Having a urinary tract infection (UTI) can be a miserable experience. The cramping, sudden urge to urinate, and pain can derail your whole day. Not to mention that infections always seem to strike at the most inconvenient times like during a work meeting or when you are away on holiday. To reduce your chances of getting a UTI, it helps to first understand what causes it, and then what, steps to take to prevent it.
what is a uti?
A urinary tract infection is an umbrella term used to describe an infection in any part of the urinary system. UTIs are caused by various strains of bacteria that enter the body through the urethra and then spread throughout the urinary tract. The urinary tract is made up of many different parts, each with an independent function:
- Kidneys – filter blood and make urine
- Ureters – the thin tubes that carry the urine from the kidneys to the bladder
- Bladder – collects and stores the urine before it leaves the body
- Urethra – the tube that carries the urine from the bladder to where it exists the body
UTIs generally fall into three different categories depending on the site of the infection:
Urinary tract infections, of all kinds, are very common. Each year, there are approximately ten million visits to a health care provider for treatment of a urinary tract infection. It is estimated that at least 50% of women and 12% of men will have at least one UTI infection over a lifetime.
Common UTI Symptoms
The most infections involve the lower urinary tract, namely the bladder and the urethra. While symptoms can range from mild to severe, signs of the most common UTIs include:
- A strong and persistent urge to urinate, often passing only small amounts of urine
- Pain or burning sensation when urinating
- Urine that appears cloudy and can be strong smelling
- Urine that appears red or slightly brown – a sign of blood in the urine
- Pressure or pain in the pelvic area or back pain
How to Prevent a UTI
When treated promptly and properly, lower urinary tract infections rarely lead to complications. While antibiotics are standard treatment for UTIs, there are several ways to help prevent or reduce the risk of getting one:
1. Stay hydrated. Drink plenty of water and avoid caffeine, alcohol and sugary drinks. Water helps dilute your urine and flushes bacteria from your urinary tract before it can cause an infection in your system.
2. Try cranberries. Cranberries contain proanthocyanidins, which are compounds thought to prevent some bacteria from attaching to urinary tract cells. They also contain polyphenols, which have antibacterial and anti-inflammatory properties that can diminish the chance of an infection. To reduce sugar intake, stick to unsweetened cranberry juice, or try supplementing with cranberry tablets.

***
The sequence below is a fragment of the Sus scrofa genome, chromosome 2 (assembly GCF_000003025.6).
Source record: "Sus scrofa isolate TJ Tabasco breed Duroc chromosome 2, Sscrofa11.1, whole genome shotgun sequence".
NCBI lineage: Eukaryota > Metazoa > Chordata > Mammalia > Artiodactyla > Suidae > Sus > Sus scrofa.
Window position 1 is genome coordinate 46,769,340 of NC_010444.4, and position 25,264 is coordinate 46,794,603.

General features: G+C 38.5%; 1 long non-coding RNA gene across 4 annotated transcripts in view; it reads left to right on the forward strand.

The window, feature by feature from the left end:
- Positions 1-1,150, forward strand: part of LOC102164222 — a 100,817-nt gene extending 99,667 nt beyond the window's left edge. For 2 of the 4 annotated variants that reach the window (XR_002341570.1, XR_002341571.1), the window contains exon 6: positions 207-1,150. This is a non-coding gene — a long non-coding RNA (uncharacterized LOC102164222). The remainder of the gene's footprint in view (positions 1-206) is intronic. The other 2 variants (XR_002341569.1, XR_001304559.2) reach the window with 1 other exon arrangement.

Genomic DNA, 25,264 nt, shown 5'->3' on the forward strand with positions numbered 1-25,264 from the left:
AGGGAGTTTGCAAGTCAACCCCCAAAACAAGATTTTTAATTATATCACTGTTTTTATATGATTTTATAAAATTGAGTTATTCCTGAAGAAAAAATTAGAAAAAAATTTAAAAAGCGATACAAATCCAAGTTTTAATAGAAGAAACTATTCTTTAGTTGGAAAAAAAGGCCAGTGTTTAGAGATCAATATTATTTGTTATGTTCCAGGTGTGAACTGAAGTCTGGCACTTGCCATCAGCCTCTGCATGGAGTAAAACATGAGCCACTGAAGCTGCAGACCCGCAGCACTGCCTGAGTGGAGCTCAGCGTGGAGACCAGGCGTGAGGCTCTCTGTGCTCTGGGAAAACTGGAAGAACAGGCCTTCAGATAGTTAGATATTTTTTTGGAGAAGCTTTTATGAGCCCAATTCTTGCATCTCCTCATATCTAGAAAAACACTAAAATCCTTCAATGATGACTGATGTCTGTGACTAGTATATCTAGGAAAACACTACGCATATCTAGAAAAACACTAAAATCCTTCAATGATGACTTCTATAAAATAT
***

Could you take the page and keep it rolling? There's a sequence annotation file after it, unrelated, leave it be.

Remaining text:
3. Incorporate probiotics into your diet. While probiotics are known to aid digestion and support the immune system, they may also be very helpful in treating and preventing UTIs. The thought is that since bad bacteria cause a UTI, probiotics can help restore good bacteria and help reduce its recurrence. In particular, a group of probiotics called Lactobacilli is thought to:
- Prevent harmful bacteria from attaching to urinary tract cells
- Produce hydrogen peroxide in urine, which is a strong antibacterial agent
- Lower pH balance in urine, creating a less favorable environment for bad bacteria
Additionally, if antibiotics are prescribed for a UTI, probiotics can help replenish and restore healthy bacteria after a course of antibiotics is completed.
4. Increase your intake of vitamin C. As an antioxidant, vitamin C strengthens the immune system and provides protection against infection. Studies also suggest that vitamin C helps kill bacteria and lower the pH of urine. The more acidic the urine, the less likely bacteria will survive. Foods with the highest source of vitamin c include citrus fruits, strawberries, broccoli, and red bell peppers.
5. Use the restroom when you need to. Waiting too long allows the bacteria to attach to cells in the urinary tract and to start forming an infection. Also remember to wipe from front to back to help prevent bacteria from spreading to other parts of the urinary tract.
6. Practice good sexual hygiene, empty your bladder before and after intercourse and avoid using scented feminine products. Deodorant sprays, powders or other feminine products can irritate the urethra leaving it vulnerable to infection.
So rather than chasing after a cure for your UTI, why not try to prevent it instead. With just a few simple changes to your diet and hygiene habits, it is possible to reduce the chance of ever experiencing that discomfort and inconvenience again.
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